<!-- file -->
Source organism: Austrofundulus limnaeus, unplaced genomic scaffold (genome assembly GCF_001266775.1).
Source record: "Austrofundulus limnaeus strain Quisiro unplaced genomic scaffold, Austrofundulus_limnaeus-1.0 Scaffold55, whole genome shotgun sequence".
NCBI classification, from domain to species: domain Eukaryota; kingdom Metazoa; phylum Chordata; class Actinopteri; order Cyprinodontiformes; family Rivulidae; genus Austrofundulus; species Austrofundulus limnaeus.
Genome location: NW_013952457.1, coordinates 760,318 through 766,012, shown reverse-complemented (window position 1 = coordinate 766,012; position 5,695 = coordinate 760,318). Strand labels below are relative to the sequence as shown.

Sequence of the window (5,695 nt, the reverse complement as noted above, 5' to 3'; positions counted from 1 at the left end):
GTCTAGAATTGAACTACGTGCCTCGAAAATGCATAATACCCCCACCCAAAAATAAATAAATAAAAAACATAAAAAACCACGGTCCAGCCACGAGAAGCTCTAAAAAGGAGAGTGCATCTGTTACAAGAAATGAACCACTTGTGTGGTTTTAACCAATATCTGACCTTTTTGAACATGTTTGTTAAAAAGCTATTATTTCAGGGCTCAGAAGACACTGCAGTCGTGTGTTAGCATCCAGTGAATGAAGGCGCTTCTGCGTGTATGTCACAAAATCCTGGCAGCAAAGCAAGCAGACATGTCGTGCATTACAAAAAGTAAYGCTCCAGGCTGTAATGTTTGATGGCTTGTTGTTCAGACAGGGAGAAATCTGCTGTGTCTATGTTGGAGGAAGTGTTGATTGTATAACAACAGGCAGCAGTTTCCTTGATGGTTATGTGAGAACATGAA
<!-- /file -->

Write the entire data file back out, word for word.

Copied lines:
Source organism: Austrofundulus limnaeus, unplaced genomic scaffold (genome assembly GCF_001266775.1).
Source record: "Austrofundulus limnaeus strain Quisiro unplaced genomic scaffold, Austrofundulus_limnaeus-1.0 Scaffold55, whole genome shotgun sequence".
NCBI classification, from domain to species: domain Eukaryota; kingdom Metazoa; phylum Chordata; class Actinopteri; order Cyprinodontiformes; family Rivulidae; genus Austrofundulus; species Austrofundulus limnaeus.
Genome location: NW_013952457.1, coordinates 760,318 through 766,012, shown reverse-complemented (window position 1 = coordinate 766,012; position 5,695 = coordinate 760,318). Strand labels below are relative to the sequence as shown.

Sequence of the window (5,695 nt, the reverse complement as noted above, 5' to 3'; positions counted from 1 at the left end):
GTCTAGAATTGAACTACGTGCCTCGAAAATGCATAATACCCCCACCCAAAAATAAATAAATAAAAAACATAAAAAACCACGGTCCAGCCACGAGAAGCTCTAAAAAGGAGAGTGCATCTGTTACAAGAAATGAACCACTTGTGTGGTTTTAACCAATATCTGACCTTTTTGAACATGTTTGTTAAAAAGCTATTATTTCAGGGCTCAGAAGACACTGCAGTCGTGTGTTAGCATCCAGTGAATGAAGGCGCTTCTGCGTGTATGTCACAAAATCCTGGCAGCAAAGCAAGCAGACATGTCGTGCATTACAAAAAGTAAYGCTCCAGGCTGTAATGTTTGATGGCTTGTTGTTCAGACAGGGAGAAATCTGCTGTGTCTATGTTGGAGGAAGTGTTGATTGTATAACAACAGGCAGCAGTTTCCTTGATGGTTATGTGAGAACATGAA